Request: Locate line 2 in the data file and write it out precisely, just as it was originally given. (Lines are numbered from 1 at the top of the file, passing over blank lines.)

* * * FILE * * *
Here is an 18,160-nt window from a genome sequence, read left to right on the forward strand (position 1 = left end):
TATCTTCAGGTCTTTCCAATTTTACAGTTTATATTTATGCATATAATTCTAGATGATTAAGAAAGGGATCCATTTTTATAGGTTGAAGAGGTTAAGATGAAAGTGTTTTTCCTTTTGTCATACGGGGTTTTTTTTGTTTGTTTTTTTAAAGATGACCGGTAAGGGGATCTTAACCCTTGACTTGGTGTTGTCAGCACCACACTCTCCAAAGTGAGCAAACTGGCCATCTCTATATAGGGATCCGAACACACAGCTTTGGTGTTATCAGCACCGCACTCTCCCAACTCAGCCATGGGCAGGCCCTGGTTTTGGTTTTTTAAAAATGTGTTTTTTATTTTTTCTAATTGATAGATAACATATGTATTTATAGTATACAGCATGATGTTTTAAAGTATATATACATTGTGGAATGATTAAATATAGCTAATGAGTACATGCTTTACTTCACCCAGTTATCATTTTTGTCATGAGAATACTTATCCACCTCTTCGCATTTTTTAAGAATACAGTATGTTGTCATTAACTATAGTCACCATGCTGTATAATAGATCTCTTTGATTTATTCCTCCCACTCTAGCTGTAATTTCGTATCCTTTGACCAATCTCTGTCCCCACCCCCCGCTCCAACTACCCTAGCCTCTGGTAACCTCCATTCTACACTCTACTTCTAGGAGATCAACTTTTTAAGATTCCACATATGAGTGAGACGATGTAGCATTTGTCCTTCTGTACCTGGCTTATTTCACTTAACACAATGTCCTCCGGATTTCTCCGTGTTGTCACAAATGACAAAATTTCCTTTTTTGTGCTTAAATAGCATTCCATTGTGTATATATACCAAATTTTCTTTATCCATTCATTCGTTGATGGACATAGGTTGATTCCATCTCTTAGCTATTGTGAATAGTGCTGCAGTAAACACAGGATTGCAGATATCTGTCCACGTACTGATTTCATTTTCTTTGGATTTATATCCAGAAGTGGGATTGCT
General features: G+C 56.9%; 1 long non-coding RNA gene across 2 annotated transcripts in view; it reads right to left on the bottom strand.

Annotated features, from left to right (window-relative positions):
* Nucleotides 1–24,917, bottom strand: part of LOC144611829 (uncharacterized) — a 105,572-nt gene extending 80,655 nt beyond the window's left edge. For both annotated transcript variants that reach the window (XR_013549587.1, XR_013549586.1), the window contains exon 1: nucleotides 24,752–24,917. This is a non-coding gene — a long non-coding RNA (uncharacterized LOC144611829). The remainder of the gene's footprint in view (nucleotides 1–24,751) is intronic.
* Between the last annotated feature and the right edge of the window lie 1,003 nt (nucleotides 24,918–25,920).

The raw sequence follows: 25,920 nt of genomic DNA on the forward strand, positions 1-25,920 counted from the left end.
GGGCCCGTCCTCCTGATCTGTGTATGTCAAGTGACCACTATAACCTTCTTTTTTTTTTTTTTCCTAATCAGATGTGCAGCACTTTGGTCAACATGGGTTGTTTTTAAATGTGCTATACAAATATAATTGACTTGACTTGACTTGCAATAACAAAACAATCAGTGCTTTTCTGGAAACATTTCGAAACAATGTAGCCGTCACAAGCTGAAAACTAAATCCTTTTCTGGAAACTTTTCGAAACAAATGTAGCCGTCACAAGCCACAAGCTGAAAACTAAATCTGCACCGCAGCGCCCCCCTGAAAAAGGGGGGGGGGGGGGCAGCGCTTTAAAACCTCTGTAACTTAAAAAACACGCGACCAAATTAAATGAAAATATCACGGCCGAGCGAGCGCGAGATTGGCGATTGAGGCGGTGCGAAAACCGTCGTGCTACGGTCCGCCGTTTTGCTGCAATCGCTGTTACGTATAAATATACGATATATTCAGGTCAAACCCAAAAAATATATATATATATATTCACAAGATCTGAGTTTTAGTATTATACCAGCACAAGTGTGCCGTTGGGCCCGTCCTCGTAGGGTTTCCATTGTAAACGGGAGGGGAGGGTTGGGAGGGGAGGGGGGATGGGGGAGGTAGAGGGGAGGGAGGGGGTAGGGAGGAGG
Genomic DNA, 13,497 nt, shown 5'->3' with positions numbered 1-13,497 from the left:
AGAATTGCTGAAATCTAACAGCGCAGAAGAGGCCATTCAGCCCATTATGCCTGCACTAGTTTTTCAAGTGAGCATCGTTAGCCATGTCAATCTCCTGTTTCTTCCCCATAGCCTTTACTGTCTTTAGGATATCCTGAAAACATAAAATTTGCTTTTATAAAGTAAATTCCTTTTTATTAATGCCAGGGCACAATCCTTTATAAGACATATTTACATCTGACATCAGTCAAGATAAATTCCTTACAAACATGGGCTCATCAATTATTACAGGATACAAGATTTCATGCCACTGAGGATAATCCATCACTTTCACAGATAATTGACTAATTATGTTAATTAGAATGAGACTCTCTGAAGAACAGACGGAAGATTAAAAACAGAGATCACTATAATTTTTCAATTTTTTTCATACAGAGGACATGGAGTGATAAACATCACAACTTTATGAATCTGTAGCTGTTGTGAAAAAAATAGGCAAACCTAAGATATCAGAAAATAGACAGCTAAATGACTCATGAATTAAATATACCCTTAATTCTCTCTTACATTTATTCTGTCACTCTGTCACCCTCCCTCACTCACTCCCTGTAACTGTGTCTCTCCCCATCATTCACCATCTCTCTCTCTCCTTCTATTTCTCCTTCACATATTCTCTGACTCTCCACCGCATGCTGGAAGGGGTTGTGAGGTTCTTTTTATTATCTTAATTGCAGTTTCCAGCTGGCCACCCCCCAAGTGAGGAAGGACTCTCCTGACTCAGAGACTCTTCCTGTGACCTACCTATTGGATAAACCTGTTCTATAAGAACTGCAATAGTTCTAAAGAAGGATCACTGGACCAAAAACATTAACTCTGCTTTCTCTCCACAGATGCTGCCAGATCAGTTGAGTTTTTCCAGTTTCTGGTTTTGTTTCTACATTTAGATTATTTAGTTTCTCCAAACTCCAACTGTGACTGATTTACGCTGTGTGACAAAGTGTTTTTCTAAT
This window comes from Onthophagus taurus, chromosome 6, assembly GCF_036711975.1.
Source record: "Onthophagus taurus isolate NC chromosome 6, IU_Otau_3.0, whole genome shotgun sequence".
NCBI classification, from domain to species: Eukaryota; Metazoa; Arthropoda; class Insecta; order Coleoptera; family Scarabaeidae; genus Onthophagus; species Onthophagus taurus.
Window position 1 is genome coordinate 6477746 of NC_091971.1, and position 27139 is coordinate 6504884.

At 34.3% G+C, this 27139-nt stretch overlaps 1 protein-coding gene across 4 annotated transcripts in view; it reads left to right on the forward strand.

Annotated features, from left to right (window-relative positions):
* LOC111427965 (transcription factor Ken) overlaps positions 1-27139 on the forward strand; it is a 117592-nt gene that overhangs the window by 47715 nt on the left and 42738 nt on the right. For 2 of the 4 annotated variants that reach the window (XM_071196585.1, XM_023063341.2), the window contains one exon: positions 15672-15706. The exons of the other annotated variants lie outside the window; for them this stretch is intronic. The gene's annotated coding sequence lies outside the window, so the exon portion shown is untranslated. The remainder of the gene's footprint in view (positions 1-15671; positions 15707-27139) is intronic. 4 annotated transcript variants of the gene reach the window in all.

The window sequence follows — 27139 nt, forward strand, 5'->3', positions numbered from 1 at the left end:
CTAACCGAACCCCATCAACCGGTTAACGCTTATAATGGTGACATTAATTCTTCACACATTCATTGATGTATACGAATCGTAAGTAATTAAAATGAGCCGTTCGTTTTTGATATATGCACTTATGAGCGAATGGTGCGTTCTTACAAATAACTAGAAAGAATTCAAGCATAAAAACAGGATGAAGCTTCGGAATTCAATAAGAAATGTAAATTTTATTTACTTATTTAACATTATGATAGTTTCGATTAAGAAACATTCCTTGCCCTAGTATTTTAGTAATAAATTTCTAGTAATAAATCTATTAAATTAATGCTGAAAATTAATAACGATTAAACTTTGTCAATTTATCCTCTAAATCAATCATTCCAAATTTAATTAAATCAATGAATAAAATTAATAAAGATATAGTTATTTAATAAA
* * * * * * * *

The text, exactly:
TATCTTCAGGTCTTTCCAATTTTACAGTTTATATTTATGCATATAATTCTAGATGATTAAGAAAGGGATCCATTTTTATAGGTTGAAGAGGTTAAGATGAAAGTGTTTTTCCTTTTGTCATACGGGGTTTTTTTTGTTTGTTTTTTTAAAGATGACCGGTAAGGGGATCTTAACCCTTGACTTGGTGTTGTCAGCACCACACTCTCCAAAGTGAGCAAACTGGCCATCTCTATATAGGGATCCGAACACACAGCTTTGGTGTTATCAGCACCGCACTCTCCCAACTCAGCCATGGGCAGGCCCTGGTTTTGGTTTTTTAAAAATGTGTTTTTTATTTTTTCTAATTGATAGATAACATATGTATTTATAGTATACAGCATGATGTTTTAAAGTATATATACATTGTGGAATGATTAAATATAGCTAATGAGTACATGCTTTACTTCACCCAGTTATCATTTTTGTCATGAGAATACTTATCCACCTCTTCGCATTTTTTAAGAATACAGTATGTTGTCATTAACTATAGTCACCATGCTGTATAATAGATCTCTTTGATTTATTCCTCCCACTCTAGCTGTAATTTCGTATCCTTTGACCAATCTCTGTCCCCACCCCCCGCTCCAACTACCCTAGCCTCTGGTAACCTCCATTCTACACTCTACTTCTAGGAGATCAACTTTTTAAGATTCCACATATGAGTGAGACGATGTAGCATTTGTCCTTCTGTACCTGGCTTATTTCACTTAACACAATGTCCTCCGGATTTCTCCGTGTTGTCACAAATGACAAAATTTCCTTTTTTGTGCTTAAATAGCATTCCATTGTGTATATATACCAAATTTTCTTTATCCATTCATTCGTTGATGGACATAGGTTGATTCCATCTCTTAGCTATTGTGAATAGTGCTGCAGTAAACACAGGATTGCAGATATCTGTCCACGTACTGATTTCATTTTCTTTGGATTTATATCCAGAAGTGGGATTGCT